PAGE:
Religious Considerations for Healthcare Providers in America: Christianity, Judaism, Hindu, Muslim, and Buddhism

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Introduction
Religious preferences, beliefs, and practices are all things that will likely be encountered, regardless of one’s line of work. Religion affiliation for some is a passive association carrying less weight in their day-to-day living but for others it is a very real and integral part of their lives; shaping how they handle situations, personal preferences, and attitudes about health care. Educating healthcare providers about various religions not only allows them to be more culturally competent in their respective fields but also will help guide them in practical implications for health care about the needs of those they serve.1
As modern medicine continues to advance, health care no longer takes a dualistic approach and
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For subgroups that practice outside prayer, those people providing outside prayer may visit patients in the hospital to pray with them and privacy should be given in this situation. Especially in a hospital setting, there are often clergy visitations, either personal religious leaders or hospital chaplains, to patients. Healthcare providers should respect the privacy of the patient/clergy visit and avoid entering the room unless given permission by the patient. For end of life care, the provider should consult with the family about preferences because depending on the subgroup there may be ritual and practices followed during the time leading up to death. There are different baptismal beliefs and preferences among the subgroups, which makes it important to ask the parents or family about such preferences if a newborn or child is in crisis. In some cases, males may be the decision-makers and special consideration regarding decisions about future direction of treatment may be appropriate.5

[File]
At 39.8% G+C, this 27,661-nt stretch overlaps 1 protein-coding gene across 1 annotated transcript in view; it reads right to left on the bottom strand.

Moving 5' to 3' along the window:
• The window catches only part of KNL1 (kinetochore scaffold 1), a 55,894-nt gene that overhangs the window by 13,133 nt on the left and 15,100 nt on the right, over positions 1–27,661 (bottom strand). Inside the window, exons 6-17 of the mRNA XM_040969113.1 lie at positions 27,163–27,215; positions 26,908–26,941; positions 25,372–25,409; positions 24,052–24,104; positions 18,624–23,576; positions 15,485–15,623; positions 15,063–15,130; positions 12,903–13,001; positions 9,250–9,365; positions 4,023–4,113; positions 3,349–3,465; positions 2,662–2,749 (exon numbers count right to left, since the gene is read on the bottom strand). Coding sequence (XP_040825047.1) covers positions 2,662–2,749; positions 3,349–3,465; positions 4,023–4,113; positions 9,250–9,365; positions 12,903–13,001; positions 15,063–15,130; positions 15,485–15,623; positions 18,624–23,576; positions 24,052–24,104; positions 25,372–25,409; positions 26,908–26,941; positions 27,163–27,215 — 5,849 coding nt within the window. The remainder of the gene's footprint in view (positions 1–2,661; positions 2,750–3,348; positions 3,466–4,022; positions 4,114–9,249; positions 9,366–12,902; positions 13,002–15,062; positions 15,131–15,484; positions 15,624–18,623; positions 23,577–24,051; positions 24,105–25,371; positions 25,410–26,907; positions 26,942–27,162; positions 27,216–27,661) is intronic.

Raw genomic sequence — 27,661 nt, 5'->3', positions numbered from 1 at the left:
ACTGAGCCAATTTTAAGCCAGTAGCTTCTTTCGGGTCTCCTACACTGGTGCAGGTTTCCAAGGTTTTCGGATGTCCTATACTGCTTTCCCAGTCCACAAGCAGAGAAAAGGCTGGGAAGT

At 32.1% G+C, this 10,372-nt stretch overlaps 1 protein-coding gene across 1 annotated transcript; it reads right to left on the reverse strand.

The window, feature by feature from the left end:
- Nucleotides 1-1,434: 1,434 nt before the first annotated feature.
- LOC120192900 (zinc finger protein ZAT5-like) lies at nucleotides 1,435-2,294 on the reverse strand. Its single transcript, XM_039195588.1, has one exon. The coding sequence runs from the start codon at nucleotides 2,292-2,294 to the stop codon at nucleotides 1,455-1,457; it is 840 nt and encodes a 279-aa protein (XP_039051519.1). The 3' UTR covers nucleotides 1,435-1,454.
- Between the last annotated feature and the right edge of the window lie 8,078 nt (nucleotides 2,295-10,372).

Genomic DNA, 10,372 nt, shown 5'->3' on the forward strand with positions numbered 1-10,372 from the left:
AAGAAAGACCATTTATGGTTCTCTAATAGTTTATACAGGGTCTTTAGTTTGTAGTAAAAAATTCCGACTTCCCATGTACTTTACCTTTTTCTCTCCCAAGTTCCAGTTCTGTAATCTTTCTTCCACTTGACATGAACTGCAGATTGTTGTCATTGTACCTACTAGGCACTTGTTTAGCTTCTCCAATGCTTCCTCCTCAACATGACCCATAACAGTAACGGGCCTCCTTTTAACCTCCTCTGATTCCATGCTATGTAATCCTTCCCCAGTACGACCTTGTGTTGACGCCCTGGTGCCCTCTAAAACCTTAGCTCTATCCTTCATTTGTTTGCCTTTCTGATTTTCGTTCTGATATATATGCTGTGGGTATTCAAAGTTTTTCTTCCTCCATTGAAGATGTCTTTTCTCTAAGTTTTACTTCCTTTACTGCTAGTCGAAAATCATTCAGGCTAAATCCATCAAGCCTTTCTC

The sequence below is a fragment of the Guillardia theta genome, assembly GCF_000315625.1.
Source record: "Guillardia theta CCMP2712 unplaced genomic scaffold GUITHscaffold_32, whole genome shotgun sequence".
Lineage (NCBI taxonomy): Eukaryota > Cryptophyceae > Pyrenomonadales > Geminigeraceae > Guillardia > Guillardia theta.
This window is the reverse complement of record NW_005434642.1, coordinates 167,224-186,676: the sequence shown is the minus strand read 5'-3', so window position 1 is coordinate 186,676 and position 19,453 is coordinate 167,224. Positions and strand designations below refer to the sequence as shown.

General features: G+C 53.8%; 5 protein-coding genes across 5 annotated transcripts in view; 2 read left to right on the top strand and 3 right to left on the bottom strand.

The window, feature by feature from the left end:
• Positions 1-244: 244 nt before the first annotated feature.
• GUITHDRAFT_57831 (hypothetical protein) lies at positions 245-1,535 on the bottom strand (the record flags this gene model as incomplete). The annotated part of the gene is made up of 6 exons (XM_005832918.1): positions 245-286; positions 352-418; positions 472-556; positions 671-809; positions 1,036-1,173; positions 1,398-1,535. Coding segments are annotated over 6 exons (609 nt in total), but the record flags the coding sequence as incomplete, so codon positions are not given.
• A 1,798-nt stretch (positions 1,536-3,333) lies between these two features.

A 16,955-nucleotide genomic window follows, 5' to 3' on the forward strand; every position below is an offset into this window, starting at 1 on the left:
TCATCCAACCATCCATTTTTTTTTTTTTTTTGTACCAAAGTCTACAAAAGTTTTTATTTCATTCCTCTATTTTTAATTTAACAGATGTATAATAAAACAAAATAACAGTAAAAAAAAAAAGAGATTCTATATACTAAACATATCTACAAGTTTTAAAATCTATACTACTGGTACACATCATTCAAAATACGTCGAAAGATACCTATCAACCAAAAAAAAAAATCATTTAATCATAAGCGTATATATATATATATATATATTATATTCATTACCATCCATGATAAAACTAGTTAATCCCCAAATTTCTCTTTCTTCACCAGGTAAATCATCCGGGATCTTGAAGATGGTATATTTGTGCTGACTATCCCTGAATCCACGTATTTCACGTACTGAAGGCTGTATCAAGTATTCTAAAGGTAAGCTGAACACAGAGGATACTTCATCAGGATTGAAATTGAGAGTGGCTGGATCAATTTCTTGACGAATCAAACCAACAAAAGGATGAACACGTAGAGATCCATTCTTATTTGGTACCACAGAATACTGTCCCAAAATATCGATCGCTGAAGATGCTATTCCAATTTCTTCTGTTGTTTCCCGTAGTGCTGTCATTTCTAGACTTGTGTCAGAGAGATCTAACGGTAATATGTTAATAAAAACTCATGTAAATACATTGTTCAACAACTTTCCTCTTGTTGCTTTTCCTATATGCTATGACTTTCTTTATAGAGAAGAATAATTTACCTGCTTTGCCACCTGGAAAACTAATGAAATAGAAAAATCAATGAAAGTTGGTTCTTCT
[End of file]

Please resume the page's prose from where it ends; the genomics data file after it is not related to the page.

Judaism
Judaism makes up a small percentage of the world’s religions, but has it’s largest concentration of believers in the United States followed by Israel.3,4 Most Jews

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